India has a short window to win the war against Covid-19 | Opinion – analysis
The coronavirus pandemic (Covid-19) has already affected the health care of people worldwide. Forty years ago, the world witnessed the Pandemic of Acquired Immune Deficiency Syndrome (AIDS) that killed 40 million people and left another 30 million HIV +. While Africa endured the brunt of the pandemic, Covid-19’s epicenter appears to be the wealthy nations of Western Europe and the United States (USA).
Initially, India’s response to Covid-19 was rapid. The government identified the risk of allowing people from China to enter the country and adopted quarantine procedures for those who were evacuated from Wuhan and other cities in China, and later from Iran and Italy. India could minimize the initial impact due to these timely steps.
However, what followed later was a large influx of people (approximately two to two and a half million), including students, tourists, pilgrims, and residents of India, who returned to the country between January and March 2020 to the borders . they were closed to international traffic on March 21. They returned from various international destinations and headed to Delhi, Mumbai, Bangalore, Hyderabad, and airports in North Kerala, among other places.
The government introduced thermal detection procedures for those coming from abroad, while others who were not detected by thermal scanners were allowed to enter with a notice to stay home and observe quarantine procedures. But many did not strictly follow him.
In the interim period, they traveled the country, met people, participated in social functions, and infected large numbers of people. The increasing infections in the last weeks are mainly reported from this section of the population and its contacts.
The government has done a good job of sharing the details of incoming passengers with state governments and district administrations. But it is unclear how effectively they were followed up and advised to stay home. Some state governments have now begun monitoring these cases, but that was only after they tested positive. Critical time was lost to enforce quarantine instructions until the “janata curfew” (people’s curfew) and subsequent closure in high-prevalence districts began to take effect.
The Prime Minister has announced a prolonged blockade for 21 days, which is very timely. It will provide time and a window of opportunity for the central and state governments to mount an intensified response within a short period of identifying and testing the returnees from abroad and their families. This test load will surely be large and the current test arrangements will be extended to full capacity. The testing procedures so far are based on viral load tests when taking throat swabs. The time required for the test results is between three and five days. The tests are expensive and can only be carried out in specialized institutions.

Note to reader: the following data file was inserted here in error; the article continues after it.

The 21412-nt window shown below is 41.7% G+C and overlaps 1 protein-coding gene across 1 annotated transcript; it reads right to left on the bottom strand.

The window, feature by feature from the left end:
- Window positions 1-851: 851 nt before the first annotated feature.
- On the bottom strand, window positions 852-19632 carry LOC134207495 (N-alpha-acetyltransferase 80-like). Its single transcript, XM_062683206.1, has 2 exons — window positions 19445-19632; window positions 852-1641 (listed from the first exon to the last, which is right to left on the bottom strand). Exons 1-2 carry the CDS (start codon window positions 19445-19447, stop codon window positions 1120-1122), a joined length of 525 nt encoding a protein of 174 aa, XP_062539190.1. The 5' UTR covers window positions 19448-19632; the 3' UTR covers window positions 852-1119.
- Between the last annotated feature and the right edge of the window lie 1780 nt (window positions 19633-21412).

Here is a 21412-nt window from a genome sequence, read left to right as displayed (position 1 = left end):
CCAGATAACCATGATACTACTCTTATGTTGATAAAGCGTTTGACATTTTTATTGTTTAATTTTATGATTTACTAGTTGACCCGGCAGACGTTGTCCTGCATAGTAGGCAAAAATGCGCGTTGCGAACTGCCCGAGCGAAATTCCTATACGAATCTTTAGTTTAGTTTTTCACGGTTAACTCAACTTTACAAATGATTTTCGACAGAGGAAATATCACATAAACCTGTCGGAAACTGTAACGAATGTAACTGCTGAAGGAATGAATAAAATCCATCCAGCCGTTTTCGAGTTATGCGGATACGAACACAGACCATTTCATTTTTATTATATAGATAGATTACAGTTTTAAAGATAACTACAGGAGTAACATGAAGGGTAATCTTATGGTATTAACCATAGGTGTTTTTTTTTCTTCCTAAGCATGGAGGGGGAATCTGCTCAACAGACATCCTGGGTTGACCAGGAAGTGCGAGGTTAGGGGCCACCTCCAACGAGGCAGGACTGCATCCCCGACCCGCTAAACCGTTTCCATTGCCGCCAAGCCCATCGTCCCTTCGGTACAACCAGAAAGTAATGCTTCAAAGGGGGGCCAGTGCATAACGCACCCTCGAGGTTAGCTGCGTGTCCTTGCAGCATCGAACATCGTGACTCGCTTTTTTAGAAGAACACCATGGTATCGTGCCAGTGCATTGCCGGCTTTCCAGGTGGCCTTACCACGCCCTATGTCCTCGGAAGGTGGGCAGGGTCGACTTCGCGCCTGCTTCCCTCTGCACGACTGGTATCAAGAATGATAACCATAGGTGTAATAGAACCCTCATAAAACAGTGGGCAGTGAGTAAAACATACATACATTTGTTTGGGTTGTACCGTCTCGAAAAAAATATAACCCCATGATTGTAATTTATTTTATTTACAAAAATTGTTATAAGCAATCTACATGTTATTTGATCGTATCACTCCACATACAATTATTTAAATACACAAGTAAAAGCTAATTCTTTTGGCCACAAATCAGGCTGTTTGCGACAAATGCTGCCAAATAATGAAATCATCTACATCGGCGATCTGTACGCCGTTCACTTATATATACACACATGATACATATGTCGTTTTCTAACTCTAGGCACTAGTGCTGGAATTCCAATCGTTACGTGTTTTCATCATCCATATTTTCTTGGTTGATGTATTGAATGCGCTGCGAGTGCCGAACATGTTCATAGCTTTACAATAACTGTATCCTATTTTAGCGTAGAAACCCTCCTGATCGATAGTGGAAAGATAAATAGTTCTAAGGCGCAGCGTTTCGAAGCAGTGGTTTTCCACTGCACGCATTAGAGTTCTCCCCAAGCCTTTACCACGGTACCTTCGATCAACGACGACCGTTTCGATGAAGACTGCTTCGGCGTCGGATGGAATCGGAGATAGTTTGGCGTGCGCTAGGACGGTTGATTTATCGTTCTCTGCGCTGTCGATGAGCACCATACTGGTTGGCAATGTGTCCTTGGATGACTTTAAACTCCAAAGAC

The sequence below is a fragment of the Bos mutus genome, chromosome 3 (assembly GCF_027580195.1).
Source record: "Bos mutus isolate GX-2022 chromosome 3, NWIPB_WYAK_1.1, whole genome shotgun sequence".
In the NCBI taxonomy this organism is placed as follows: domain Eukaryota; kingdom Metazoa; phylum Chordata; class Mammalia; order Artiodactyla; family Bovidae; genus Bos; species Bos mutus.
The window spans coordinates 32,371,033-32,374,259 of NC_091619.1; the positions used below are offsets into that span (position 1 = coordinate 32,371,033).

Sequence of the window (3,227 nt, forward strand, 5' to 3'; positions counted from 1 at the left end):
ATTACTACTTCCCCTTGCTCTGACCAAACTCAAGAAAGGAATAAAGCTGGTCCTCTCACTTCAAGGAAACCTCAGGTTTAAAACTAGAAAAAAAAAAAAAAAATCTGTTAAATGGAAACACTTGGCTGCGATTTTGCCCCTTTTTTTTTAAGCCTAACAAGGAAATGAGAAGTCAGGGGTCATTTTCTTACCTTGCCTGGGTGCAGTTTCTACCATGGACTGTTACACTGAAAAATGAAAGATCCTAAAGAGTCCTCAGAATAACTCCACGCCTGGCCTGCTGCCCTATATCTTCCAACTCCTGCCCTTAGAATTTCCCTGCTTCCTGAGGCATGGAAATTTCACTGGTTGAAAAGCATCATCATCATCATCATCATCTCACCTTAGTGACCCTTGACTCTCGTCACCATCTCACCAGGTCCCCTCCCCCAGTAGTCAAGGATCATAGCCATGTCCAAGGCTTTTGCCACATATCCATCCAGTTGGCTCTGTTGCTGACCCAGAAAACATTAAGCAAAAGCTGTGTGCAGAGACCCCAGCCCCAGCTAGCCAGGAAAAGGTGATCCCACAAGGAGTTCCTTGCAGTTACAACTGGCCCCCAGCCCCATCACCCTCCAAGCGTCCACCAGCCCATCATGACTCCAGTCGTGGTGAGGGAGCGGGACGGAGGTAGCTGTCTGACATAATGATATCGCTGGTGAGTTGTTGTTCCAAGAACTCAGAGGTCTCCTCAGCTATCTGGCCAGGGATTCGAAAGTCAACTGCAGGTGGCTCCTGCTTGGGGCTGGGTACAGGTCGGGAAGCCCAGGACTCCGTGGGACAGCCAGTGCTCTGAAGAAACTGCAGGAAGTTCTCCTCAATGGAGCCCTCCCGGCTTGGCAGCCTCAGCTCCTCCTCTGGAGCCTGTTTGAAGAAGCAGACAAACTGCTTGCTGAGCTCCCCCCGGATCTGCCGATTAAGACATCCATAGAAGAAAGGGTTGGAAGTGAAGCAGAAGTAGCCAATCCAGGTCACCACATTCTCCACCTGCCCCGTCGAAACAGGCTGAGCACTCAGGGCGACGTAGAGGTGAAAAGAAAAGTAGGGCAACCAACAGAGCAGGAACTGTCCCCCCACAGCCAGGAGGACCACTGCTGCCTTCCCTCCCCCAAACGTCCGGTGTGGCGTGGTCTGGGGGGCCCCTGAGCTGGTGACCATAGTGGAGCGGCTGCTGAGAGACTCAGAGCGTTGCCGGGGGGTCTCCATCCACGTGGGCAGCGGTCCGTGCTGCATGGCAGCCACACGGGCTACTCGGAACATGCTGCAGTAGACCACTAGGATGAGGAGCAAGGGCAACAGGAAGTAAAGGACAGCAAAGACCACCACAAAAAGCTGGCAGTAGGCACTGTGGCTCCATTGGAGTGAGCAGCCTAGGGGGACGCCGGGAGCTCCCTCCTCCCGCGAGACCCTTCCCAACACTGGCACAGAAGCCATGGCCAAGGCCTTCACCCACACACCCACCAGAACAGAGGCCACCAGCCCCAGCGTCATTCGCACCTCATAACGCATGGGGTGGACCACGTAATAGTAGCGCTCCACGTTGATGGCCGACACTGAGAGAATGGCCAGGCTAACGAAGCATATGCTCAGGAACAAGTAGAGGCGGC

The key to scaling tests in a large population is to introduce tests that can give results the same day to allow treatment at an early stage of infection. These tests are based on the detection of antibodies in the infected person. Antibody tests are generally more affordable for both patients and government agencies. In the case of HIV / AIDS, the entire testing program focused on making rapid tests available to verify HIV status. Within a short period of time, large numbers of HIV-positive individuals were identified to provide antiretroviral therapy (ART), and AIDS-related mortality was substantially reduced.
This is an opportune time for the government to look for rapid tests for Covid-19 antibodies for symptomatic and asymptomatic travelers and their close contacts. South Korea and Singapore effectively used rapid tests to identify positive cases that were quarantined and followed up. The United States Food and Drug Administration recently approved a rapid test for Covid-19.
India has the technological capacity to quickly produce a high quality rapid test. In the short term, the government may import quick test kits and use them in test programs. This will help expand testing facilities in health care institutions to the district level and remove pressure from specialized institutions and laboratories.
The battle for control of Covid-19 can be won if the new infection rates can be substantially reduced in the next two to three weeks. And providing testing and treatment facilities to those at risk is the key to success. We must not make the mistakes that some European countries made by not responding quickly enough. It will be unavailable in the Indian context.
Prasada Rao is Former Secretary of Health, Government of India
The opinions expressed are personal.